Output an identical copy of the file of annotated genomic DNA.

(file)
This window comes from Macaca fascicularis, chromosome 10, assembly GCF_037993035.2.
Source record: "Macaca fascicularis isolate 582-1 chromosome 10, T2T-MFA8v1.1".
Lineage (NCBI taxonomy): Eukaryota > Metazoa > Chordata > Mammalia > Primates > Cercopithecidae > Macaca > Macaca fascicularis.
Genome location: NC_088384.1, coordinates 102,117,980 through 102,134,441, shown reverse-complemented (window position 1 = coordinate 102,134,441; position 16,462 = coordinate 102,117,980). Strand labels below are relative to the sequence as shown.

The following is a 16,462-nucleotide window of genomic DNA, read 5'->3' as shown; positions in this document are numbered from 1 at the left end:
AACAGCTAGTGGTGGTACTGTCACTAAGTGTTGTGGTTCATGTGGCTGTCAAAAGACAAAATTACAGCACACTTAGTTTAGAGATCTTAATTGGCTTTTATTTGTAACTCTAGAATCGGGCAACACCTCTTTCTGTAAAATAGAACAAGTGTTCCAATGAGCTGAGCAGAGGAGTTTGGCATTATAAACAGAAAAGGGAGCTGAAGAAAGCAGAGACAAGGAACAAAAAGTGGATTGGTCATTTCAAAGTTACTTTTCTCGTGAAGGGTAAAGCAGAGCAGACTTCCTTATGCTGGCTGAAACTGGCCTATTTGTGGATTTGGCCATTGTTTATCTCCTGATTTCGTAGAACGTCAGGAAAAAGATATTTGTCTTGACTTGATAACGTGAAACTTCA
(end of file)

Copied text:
This window comes from Macaca fascicularis, chromosome 10, assembly GCF_037993035.2.
Source record: "Macaca fascicularis isolate 582-1 chromosome 10, T2T-MFA8v1.1".
Lineage (NCBI taxonomy): Eukaryota > Metazoa > Chordata > Mammalia > Primates > Cercopithecidae > Macaca > Macaca fascicularis.
Genome location: NC_088384.1, coordinates 102,117,980 through 102,134,441, shown reverse-complemented (window position 1 = coordinate 102,134,441; position 16,462 = coordinate 102,117,980). Strand labels below are relative to the sequence as shown.

The following is a 16,462-nucleotide window of genomic DNA, read 5'->3' as shown; positions in this document are numbered from 1 at the left end:
AACAGCTAGTGGTGGTACTGTCACTAAGTGTTGTGGTTCATGTGGCTGTCAAAAGACAAAATTACAGCACACTTAGTTTAGAGATCTTAATTGGCTTTTATTTGTAACTCTAGAATCGGGCAACACCTCTTTCTGTAAAATAGAACAAGTGTTCCAATGAGCTGAGCAGAGGAGTTTGGCATTATAAACAGAAAAGGGAGCTGAAGAAAGCAGAGACAAGGAACAAAAAGTGGATTGGTCATTTCAAAGTTACTTTTCTCGTGAAGGGTAAAGCAGAGCAGACTTCCTTATGCTGGCTGAAACTGGCCTATTTGTGGATTTGGCCATTGTTTATCTCCTGATTTCGTAGAACGTCAGGAAAAAGATATTTGTCTTGACTTGATAACGTGAAACTTCA